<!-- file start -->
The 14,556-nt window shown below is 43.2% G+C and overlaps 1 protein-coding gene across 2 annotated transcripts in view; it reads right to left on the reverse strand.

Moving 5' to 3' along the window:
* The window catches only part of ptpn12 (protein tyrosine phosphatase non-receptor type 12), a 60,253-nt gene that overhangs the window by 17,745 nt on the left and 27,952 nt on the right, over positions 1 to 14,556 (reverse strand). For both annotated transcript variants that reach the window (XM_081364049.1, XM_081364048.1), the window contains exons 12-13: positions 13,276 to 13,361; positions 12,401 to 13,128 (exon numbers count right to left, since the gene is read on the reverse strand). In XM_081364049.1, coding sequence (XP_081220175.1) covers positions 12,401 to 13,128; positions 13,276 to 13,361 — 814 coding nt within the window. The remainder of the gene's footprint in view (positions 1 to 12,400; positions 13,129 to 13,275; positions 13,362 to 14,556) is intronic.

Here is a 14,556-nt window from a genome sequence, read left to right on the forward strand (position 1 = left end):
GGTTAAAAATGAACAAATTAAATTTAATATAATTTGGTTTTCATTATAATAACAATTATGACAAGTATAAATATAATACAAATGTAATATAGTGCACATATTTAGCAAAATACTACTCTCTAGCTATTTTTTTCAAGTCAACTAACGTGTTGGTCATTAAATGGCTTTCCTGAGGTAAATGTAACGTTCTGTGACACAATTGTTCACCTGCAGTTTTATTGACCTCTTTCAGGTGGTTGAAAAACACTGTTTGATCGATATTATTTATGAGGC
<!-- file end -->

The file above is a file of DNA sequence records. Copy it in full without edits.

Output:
The 14,556-nt window shown below is 43.2% G+C and overlaps 1 protein-coding gene across 2 annotated transcripts in view; it reads right to left on the reverse strand.

Moving 5' to 3' along the window:
* The window catches only part of ptpn12 (protein tyrosine phosphatase non-receptor type 12), a 60,253-nt gene that overhangs the window by 17,745 nt on the left and 27,952 nt on the right, over positions 1 to 14,556 (reverse strand). For both annotated transcript variants that reach the window (XM_081364049.1, XM_081364048.1), the window contains exons 12-13: positions 13,276 to 13,361; positions 12,401 to 13,128 (exon numbers count right to left, since the gene is read on the reverse strand). In XM_081364049.1, coding sequence (XP_081220175.1) covers positions 12,401 to 13,128; positions 13,276 to 13,361 — 814 coding nt within the window. The remainder of the gene's footprint in view (positions 1 to 12,400; positions 13,129 to 13,275; positions 13,362 to 14,556) is intronic.

Here is a 14,556-nt window from a genome sequence, read left to right on the forward strand (position 1 = left end):
GGTTAAAAATGAACAAATTAAATTTAATATAATTTGGTTTTCATTATAATAACAATTATGACAAGTATAAATATAATACAAATGTAATATAGTGCACATATTTAGCAAAATACTACTCTCTAGCTATTTTTTTCAAGTCAACTAACGTGTTGGTCATTAAATGGCTTTCCTGAGGTAAATGTAACGTTCTGTGACACAATTGTTCACCTGCAGTTTTATTGACCTCTTTCAGGTGGTTGAAAAACACTGTTTGATCGATATTATTTATGAGGC